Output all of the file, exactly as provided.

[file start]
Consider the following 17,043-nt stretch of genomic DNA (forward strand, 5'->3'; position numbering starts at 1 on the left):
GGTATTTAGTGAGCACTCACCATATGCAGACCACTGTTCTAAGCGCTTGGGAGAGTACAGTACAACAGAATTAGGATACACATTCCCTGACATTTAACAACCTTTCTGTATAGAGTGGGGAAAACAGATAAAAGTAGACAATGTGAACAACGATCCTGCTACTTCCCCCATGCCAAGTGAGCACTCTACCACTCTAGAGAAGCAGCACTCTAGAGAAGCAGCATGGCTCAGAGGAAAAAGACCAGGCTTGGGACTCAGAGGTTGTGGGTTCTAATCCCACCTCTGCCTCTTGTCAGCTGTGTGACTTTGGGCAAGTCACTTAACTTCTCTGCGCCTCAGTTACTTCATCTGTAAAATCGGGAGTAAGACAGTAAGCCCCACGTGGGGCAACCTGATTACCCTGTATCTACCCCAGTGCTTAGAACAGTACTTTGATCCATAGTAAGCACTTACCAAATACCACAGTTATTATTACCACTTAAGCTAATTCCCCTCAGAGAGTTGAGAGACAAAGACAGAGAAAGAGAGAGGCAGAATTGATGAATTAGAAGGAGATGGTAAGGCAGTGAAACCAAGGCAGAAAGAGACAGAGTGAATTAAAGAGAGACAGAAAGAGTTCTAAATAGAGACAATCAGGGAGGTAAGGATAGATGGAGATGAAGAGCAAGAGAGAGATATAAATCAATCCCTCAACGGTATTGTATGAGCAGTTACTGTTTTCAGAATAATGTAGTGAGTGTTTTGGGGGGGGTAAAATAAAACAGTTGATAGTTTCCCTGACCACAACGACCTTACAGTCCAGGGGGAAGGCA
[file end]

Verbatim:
Consider the following 17,043-nt stretch of genomic DNA (forward strand, 5'->3'; position numbering starts at 1 on the left):
GGTATTTAGTGAGCACTCACCATATGCAGACCACTGTTCTAAGCGCTTGGGAGAGTACAGTACAACAGAATTAGGATACACATTCCCTGACATTTAACAACCTTTCTGTATAGAGTGGGGAAAACAGATAAAAGTAGACAATGTGAACAACGATCCTGCTACTTCCCCCATGCCAAGTGAGCACTCTACCACTCTAGAGAAGCAGCACTCTAGAGAAGCAGCATGGCTCAGAGGAAAAAGACCAGGCTTGGGACTCAGAGGTTGTGGGTTCTAATCCCACCTCTGCCTCTTGTCAGCTGTGTGACTTTGGGCAAGTCACTTAACTTCTCTGCGCCTCAGTTACTTCATCTGTAAAATCGGGAGTAAGACAGTAAGCCCCACGTGGGGCAACCTGATTACCCTGTATCTACCCCAGTGCTTAGAACAGTACTTTGATCCATAGTAAGCACTTACCAAATACCACAGTTATTATTACCACTTAAGCTAATTCCCCTCAGAGAGTTGAGAGACAAAGACAGAGAAAGAGAGAGGCAGAATTGATGAATTAGAAGGAGATGGTAAGGCAGTGAAACCAAGGCAGAAAGAGACAGAGTGAATTAAAGAGAGACAGAAAGAGTTCTAAATAGAGACAATCAGGGAGGTAAGGATAGATGGAGATGAAGAGCAAGAGAGAGATATAAATCAATCCCTCAACGGTATTGTATGAGCAGTTACTGTTTTCAGAATAATGTAGTGAGTGTTTTGGGGGGGGTAAAATAAAACAGTTGATAGTTTCCCTGACCACAACGACCTTACAGTCCAGGGGGAAGGCA